+Here's what I'd do: First, make sure you have a 65-watt AC adapter, since 15" aluminums don't like 45-watt ACs. That could be the problem right there -- 45W adapters often work to a certain degree, but then the situation gets flaky when the power requirements get too high. Next, since you mentioned having your DC-in temporarily disconnected made it work temporarily, I'd go in and disconnect it for an hour or overnight, then re-connect it. Next, I would remove your battery, and connect your laptop to AC power, but do it on the other side of the house (on a different circuit). If it works in that condition for a sustained period, you can try either the battery, or plugging into the original power source, to see if it goes bad again. Doing this, step-by-step, hopefully you'll be able to isolate the issue.
If none of this helps, you may be looking at a bad board.

Статус:

open

Отредактировано: rdklinc ,

Текст:

-Wow, this is an interesting case! DC-ins are very strange creatures...I've run across many in iBooks that appear dead or problematic, and but once they are disconnected for a while, then re-connected, they work like new. It's as if they hold onto a "bad charge" which affects their behavior until it is allowed to dissipate. The question in this case seems to be, what is causing that "bad charge"?
+Wow, this is an interesting case! DC-ins are very strange creatures...I've run across many in iBooks that appear dead or problematic, but once they are disconnected for a while, then re-connected, they work like new. It's as if they hold onto a "bad charge" which affects their behavior until it is allowed to dissipate. The question in this case seems to be, what is causing that "bad charge"?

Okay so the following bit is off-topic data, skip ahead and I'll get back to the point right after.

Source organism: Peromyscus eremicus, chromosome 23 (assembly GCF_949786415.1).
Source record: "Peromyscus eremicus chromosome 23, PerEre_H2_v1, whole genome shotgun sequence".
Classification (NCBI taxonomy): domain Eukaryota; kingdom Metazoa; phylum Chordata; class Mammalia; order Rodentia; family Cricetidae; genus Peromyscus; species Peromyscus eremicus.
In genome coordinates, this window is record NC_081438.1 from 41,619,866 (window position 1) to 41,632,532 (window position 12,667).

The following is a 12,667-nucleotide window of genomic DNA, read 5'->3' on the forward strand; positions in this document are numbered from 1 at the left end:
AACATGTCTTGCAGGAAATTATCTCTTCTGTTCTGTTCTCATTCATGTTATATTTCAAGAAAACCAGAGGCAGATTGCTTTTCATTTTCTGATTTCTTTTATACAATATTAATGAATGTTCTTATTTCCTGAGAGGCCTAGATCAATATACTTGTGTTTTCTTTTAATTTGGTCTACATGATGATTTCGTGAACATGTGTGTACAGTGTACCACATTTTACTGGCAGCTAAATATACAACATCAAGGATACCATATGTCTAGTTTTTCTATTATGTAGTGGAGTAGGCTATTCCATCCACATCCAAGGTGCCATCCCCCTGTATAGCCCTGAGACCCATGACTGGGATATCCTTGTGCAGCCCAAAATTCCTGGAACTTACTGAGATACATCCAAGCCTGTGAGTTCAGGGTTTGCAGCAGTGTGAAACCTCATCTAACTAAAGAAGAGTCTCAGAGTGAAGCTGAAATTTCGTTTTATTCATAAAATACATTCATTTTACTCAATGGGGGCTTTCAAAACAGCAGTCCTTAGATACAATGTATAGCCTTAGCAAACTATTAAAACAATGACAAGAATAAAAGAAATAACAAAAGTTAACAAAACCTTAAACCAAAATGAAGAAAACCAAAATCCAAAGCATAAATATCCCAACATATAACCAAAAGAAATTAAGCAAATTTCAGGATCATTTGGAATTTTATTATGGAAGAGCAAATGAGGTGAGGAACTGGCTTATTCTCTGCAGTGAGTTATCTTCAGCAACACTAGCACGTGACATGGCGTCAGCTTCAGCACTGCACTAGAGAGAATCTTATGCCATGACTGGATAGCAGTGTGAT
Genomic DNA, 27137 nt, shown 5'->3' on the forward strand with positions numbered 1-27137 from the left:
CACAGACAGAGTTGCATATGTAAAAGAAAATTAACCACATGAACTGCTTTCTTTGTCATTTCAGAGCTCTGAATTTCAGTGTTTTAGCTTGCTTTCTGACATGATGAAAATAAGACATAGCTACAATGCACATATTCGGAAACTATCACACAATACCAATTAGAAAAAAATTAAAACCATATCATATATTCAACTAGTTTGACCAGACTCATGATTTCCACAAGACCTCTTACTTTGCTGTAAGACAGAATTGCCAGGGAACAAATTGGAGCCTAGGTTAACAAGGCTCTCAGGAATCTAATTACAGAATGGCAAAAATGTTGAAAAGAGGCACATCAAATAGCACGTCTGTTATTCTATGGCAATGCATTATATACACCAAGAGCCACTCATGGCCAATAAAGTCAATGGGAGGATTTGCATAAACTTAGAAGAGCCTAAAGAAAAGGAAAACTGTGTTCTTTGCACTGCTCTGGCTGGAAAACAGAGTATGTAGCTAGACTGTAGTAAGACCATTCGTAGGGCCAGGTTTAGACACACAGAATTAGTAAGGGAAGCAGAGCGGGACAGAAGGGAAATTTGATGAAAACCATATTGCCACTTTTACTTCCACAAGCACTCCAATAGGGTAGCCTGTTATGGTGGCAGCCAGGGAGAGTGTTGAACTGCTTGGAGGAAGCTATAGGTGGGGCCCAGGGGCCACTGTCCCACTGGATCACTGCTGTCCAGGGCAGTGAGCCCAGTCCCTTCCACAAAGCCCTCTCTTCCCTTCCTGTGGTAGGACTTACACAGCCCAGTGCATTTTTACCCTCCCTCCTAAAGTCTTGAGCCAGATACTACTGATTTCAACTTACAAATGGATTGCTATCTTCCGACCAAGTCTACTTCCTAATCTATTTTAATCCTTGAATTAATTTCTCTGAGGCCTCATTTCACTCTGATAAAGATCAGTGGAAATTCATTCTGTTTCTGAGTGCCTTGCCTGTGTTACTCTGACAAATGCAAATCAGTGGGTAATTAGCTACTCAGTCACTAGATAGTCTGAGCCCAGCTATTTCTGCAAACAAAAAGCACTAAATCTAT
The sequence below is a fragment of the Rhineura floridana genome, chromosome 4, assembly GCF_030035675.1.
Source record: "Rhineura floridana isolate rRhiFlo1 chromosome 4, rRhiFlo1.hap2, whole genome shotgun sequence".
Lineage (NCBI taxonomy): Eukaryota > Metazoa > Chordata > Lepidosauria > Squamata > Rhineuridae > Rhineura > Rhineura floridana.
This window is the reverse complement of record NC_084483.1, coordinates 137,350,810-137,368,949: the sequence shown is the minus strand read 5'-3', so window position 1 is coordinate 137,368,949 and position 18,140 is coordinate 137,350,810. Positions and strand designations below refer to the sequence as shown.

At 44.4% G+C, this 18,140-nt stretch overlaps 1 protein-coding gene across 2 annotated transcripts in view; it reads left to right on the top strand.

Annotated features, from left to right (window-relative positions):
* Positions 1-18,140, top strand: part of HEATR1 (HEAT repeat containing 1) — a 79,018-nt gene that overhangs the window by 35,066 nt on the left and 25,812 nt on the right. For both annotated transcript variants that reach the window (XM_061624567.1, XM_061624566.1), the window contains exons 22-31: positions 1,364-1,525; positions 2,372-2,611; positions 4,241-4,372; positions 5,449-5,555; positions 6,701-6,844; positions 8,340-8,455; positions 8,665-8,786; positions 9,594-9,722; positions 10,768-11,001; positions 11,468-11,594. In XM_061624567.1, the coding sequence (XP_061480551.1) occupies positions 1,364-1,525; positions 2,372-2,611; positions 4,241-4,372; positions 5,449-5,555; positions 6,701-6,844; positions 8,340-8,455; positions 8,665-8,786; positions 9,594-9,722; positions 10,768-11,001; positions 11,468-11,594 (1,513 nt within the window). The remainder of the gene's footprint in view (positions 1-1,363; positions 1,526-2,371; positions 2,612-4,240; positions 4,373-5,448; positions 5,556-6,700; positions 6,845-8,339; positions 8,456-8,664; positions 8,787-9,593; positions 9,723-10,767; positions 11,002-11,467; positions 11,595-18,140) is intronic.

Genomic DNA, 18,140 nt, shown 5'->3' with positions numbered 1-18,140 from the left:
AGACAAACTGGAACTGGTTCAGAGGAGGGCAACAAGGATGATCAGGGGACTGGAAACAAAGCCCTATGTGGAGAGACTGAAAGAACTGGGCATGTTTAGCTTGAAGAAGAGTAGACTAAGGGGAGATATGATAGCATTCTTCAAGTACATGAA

Here's what I'd do: First, make sure you have a 65-watt AC adapter, since 15" aluminums don't like 45-watt ACs. That could be the problem right there. Next, since you mentioned having your DC-in temporarily disconnected made it work temporarily, I'd go in and disconnect it for an hour or overnight, then re-connect it. Next, I would remove your battery, and connect your laptop to AC power, but do it on the other side of the house (on a different circuit). If it works in that condition for a sustained period, you can try either the battery, or plugging into the original power source, to see if it goes bad again. Doing this, step-by-step, hopefully you'll be able to isolate the issue.
If none of this helps, you may be looking at a bad board.

Статус:

open

Оригинальный сообщение: rdklinc ,

Текст:

Wow, this is an interesting case!  DC-ins are very strange creatures...I've run across many in iBooks that appear dead or problematic, and but once they are disconnected for a while, then re-connected, they work like new.  It's as if they hold onto a "bad charge" which affects their behavior until it is allowed to dissipate.  The question in this case seems to be, what is causing that "bad charge"?

Here's what I'd do:  First, make sure you have a 65-watt AC adapter, since 15" aluminums don't like 45-watt ACs.  That could be the problem right there.  Next, since you mentioned having your DC-in temporarily disconnected made it work temporarily, I'd go in and disconnect it for an hour or overnight, then re-connect it.  Next, I would remove your battery, and connect your laptop to AC power, but do it on the other side of the house (on a different circuit).  If it works in that condition for a sustained period, you can try either the battery, or plugging into the original power source, to see if it goes bad again.  Doing this, step-by-step, hopefully you'll be able to isolate the issue.

If none of this helps, you may be looking at a bad board.

Статус:

open